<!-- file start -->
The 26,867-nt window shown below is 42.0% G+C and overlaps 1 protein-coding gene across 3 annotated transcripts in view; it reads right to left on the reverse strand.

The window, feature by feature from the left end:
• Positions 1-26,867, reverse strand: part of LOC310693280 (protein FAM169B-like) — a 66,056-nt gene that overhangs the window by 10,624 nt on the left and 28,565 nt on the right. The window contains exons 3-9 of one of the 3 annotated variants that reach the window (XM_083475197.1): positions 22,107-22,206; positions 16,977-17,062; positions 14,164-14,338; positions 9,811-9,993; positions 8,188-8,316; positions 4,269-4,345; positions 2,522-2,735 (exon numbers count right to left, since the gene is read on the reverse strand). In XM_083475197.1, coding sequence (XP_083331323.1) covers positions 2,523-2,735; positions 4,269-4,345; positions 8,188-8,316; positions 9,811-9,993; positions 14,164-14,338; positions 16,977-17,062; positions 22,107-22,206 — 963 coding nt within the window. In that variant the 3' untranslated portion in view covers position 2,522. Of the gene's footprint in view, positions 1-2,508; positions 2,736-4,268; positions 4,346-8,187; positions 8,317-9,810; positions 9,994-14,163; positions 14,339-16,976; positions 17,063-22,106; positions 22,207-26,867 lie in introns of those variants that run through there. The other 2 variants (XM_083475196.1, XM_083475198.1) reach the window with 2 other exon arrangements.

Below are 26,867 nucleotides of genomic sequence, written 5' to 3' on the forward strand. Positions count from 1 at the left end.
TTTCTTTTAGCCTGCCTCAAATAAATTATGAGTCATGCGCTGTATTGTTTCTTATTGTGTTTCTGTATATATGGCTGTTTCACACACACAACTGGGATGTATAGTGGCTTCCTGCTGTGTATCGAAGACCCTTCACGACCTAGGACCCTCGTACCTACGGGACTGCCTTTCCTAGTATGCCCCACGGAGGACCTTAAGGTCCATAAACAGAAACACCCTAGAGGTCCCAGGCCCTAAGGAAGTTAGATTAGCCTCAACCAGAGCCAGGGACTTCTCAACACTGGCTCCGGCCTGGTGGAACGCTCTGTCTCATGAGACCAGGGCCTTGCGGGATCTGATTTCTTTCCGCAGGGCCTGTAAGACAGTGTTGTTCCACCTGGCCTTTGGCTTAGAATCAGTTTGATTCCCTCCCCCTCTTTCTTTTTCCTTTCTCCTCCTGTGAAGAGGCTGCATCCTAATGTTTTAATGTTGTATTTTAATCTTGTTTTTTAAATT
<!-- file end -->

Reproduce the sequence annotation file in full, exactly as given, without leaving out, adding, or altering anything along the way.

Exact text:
The 26,867-nt window shown below is 42.0% G+C and overlaps 1 protein-coding gene across 3 annotated transcripts in view; it reads right to left on the reverse strand.

The window, feature by feature from the left end:
• Positions 1-26,867, reverse strand: part of LOC310693280 (protein FAM169B-like) — a 66,056-nt gene that overhangs the window by 10,624 nt on the left and 28,565 nt on the right. The window contains exons 3-9 of one of the 3 annotated variants that reach the window (XM_083475197.1): positions 22,107-22,206; positions 16,977-17,062; positions 14,164-14,338; positions 9,811-9,993; positions 8,188-8,316; positions 4,269-4,345; positions 2,522-2,735 (exon numbers count right to left, since the gene is read on the reverse strand). In XM_083475197.1, coding sequence (XP_083331323.1) covers positions 2,523-2,735; positions 4,269-4,345; positions 8,188-8,316; positions 9,811-9,993; positions 14,164-14,338; positions 16,977-17,062; positions 22,107-22,206 — 963 coding nt within the window. In that variant the 3' untranslated portion in view covers position 2,522. Of the gene's footprint in view, positions 1-2,508; positions 2,736-4,268; positions 4,346-8,187; positions 8,317-9,810; positions 9,994-14,163; positions 14,339-16,976; positions 17,063-22,106; positions 22,207-26,867 lie in introns of those variants that run through there. The other 2 variants (XM_083475196.1, XM_083475198.1) reach the window with 2 other exon arrangements.

Below are 26,867 nucleotides of genomic sequence, written 5' to 3' on the forward strand. Positions count from 1 at the left end.
TTTCTTTTAGCCTGCCTCAAATAAATTATGAGTCATGCGCTGTATTGTTTCTTATTGTGTTTCTGTATATATGGCTGTTTCACACACACAACTGGGATGTATAGTGGCTTCCTGCTGTGTATCGAAGACCCTTCACGACCTAGGACCCTCGTACCTACGGGACTGCCTTTCCTAGTATGCCCCACGGAGGACCTTAAGGTCCATAAACAGAAACACCCTAGAGGTCCCAGGCCCTAAGGAAGTTAGATTAGCCTCAACCAGAGCCAGGGACTTCTCAACACTGGCTCCGGCCTGGTGGAACGCTCTGTCTCATGAGACCAGGGCCTTGCGGGATCTGATTTCTTTCCGCAGGGCCTGTAAGACAGTGTTGTTCCACCTGGCCTTTGGCTTAGAATCAGTTTGATTCCCTCCCCCTCTTTCTTTTTCCTTTCTCCTCCTGTGAAGAGGCTGCATCCTAATGTTTTAATGTTGTATTTTAATCTTGTTTTTTAAATT